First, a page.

Fenigje Lemmen: Her Life In Laar, Grafschaft Bentheim
Fenigje Lemmen in a photograph taken in Holland, Michigan.
Now Fenigje Lemmen was the oldest child in a motherless family, with three children under the age of five. The family had been borrowing money from the benevolent fund of the church and had mortgaged the small field they owned in Drenthe.
November 22, 1823: Fenigje Lemmen Marries Geert Ranters In Laar
Fenigje remained single, raising the children until she was 26 years old. At that time, she married Geert Ranters of Heesterkante in what seems to be an arranged marriage. Geert took the name “Lemmen,” as they stayed on the Lemmen household. Geert Ranters died a few years later, after three children had been born.
Fenigje was then forced to borrow money from the church poor fund. She took in an epileptic child and was paid a small amount for caring for her (the church awarded the “contract” to the lowest bidder: In other words, Fenigje was willing to take in the girl for the least amount of money).
As the secessionist movement swept through the lower county, Fenigje joined. She presumably lost access to the benefits of the church. She is on a list of people attending illegal religious services in 1842. Her youngest son, Jan Harm Lemmen, joined the large group going to America in 1847, and her daughter Lamberdina followed in 1854. In 1857, Fenigje emigrated with her oldest son Berend Jan and his family.
The arrivals list for the Lemmen family when they arrived in New York City.
Portion of the 1895 plat map of Laketown Township, Michigan showing property owned by members of the Lemmen family.
A New Home In Graafschap, Michigan
The family purchased property west of Graafschap, Michigan and cleared a farm. After a few years, the Reverend VanderWerp arrived. The family apparently loved him, as they kept a picture of him in the photograph album. When Fenigje fell ill, he came to visit. He was there when she was on her deathbed. He wrote the following obituary for her and had it printed in the denominational newspaper De Wachter, on Friday, June 17, 1870:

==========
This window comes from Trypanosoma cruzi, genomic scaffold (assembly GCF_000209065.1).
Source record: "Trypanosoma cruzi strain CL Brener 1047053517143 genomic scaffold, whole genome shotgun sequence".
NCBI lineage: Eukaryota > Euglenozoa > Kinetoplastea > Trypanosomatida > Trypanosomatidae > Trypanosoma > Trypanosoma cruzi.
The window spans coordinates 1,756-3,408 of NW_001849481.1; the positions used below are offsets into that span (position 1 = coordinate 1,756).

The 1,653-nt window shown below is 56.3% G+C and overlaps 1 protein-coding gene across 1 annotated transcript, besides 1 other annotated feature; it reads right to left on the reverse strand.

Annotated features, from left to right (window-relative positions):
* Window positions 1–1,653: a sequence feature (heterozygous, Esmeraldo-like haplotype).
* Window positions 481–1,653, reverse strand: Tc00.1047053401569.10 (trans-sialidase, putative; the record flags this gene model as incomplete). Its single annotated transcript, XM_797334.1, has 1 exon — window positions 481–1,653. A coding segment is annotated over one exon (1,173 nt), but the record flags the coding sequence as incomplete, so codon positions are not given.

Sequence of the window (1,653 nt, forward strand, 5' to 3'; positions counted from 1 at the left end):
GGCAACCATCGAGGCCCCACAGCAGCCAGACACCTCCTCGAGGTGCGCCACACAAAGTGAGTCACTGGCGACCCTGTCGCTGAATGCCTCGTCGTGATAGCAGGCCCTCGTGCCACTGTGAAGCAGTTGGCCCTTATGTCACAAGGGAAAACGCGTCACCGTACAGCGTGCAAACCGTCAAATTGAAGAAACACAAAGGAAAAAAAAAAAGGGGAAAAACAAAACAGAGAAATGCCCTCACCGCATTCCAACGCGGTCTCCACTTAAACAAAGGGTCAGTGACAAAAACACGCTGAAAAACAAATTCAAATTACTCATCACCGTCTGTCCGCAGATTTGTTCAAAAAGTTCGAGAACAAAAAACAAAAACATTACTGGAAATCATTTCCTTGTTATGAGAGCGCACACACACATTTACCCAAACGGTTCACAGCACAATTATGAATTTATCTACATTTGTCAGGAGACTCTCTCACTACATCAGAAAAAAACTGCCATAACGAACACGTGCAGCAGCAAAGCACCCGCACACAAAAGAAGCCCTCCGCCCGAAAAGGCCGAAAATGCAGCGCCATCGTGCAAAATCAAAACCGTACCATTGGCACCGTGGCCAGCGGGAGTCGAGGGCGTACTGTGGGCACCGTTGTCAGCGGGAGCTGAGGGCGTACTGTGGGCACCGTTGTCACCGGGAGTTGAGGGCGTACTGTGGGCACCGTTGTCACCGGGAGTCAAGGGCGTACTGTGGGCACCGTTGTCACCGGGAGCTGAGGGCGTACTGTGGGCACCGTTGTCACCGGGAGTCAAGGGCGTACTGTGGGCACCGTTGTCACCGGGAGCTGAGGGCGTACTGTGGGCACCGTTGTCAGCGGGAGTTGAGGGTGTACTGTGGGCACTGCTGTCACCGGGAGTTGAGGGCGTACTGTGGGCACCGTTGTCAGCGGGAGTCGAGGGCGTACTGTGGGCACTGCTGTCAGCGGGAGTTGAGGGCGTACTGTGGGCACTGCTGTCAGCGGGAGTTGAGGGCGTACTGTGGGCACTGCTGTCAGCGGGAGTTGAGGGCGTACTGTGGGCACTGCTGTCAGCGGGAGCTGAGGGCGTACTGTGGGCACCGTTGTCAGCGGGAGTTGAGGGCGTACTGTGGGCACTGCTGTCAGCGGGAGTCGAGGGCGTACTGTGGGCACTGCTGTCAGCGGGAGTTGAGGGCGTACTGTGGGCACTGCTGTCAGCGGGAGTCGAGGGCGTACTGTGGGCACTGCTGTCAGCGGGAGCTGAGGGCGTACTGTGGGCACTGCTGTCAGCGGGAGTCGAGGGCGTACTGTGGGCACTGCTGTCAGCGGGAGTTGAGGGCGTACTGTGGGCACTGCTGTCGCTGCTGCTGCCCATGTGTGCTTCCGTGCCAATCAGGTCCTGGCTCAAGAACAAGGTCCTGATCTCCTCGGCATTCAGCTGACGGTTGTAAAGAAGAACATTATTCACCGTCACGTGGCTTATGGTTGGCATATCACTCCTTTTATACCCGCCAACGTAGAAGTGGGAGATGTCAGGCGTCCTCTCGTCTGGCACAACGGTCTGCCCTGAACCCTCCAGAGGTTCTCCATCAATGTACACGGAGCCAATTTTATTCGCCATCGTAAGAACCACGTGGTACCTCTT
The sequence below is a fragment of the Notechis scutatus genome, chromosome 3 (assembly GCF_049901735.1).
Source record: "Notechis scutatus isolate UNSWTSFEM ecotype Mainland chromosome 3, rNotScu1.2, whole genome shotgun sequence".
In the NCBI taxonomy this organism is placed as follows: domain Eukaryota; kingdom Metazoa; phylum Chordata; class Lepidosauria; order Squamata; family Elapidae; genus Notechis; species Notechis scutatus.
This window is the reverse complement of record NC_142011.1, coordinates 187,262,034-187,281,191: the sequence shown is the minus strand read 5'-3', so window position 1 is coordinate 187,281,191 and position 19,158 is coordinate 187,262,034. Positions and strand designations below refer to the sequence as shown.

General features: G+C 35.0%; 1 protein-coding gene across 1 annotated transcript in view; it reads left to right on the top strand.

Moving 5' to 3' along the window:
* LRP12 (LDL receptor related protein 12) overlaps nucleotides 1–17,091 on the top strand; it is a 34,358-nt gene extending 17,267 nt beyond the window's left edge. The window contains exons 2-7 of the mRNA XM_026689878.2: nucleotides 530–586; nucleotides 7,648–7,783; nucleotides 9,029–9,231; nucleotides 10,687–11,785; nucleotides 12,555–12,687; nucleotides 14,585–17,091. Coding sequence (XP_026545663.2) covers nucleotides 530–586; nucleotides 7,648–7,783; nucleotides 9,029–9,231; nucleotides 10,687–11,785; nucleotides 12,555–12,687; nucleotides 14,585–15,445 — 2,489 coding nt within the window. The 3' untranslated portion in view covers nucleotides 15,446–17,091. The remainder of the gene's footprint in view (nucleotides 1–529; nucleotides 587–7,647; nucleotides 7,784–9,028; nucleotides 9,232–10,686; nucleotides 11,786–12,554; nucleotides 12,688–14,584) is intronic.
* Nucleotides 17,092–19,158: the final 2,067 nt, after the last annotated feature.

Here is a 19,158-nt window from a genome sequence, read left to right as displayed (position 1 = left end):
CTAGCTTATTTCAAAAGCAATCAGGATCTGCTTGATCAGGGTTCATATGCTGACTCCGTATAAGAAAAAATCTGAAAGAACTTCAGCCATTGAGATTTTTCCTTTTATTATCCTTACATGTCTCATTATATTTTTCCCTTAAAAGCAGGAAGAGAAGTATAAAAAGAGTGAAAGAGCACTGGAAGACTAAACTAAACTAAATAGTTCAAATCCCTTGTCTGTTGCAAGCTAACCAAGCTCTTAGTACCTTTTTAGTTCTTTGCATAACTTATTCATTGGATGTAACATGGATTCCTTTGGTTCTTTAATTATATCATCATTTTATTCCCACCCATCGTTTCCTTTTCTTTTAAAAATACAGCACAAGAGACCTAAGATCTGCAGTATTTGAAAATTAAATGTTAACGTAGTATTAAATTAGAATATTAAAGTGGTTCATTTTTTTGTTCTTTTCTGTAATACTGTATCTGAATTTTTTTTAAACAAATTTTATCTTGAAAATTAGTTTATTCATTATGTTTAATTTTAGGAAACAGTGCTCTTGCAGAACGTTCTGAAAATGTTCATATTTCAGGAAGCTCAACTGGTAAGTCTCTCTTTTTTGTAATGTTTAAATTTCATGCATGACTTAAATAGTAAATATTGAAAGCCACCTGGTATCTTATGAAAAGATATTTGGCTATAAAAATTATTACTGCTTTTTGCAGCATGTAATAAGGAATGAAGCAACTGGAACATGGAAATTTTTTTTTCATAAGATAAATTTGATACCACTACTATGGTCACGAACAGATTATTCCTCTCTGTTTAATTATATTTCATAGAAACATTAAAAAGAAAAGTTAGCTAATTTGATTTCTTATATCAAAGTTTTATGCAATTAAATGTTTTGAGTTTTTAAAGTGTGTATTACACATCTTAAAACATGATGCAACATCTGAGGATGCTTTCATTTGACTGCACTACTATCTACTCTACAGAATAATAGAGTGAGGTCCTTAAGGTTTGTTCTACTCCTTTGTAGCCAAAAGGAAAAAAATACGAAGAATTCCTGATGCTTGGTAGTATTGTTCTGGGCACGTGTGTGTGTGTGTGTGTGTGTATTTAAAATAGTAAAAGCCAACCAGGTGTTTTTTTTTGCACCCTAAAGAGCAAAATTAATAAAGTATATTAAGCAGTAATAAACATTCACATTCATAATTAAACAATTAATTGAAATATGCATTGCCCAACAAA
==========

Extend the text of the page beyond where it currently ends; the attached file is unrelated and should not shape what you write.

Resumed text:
“Again our Graafschap congregation lost a sister to death. Fenigje, the widow Lemmen, reached the age of approximately 75 years. She was a pitiable soul who suffered much during her life; she lost her husband early in life, and lived in very sober circumstances with her children, all of whom were still small and helpless; but the Lord, before whom she constantly knelt [in prayer], saved her again and again and cared for her in all circumstances.
“During her life, she was known as someone who had sided with the people of God in spite of persecution and scorn. And even though she had, these last years, not experienced much assurance for the state of her soul, she still could witness, even on her deathbed, about other times and works of faith. Her confession was that she could add nothing [to her salvation], because then she would be lost, but that she had sought and found Christ and his righteousness, and it was her joy to live for Him.
“It was her hope that, in dying, that which the Lord had promised her and that which she had embraced in faith would be realized, that the God of grace, yes perfect grace, would grant her relief, even in the hour of death. And in that hope, and not without comfort, we beheld that she died in Christ and entered the eternal rest.”
She was buried in Graafschap Cemetery. On her grave, they put the inscription: Haar Leven en Heuse was Christus – Her Life and Reality was Christ.
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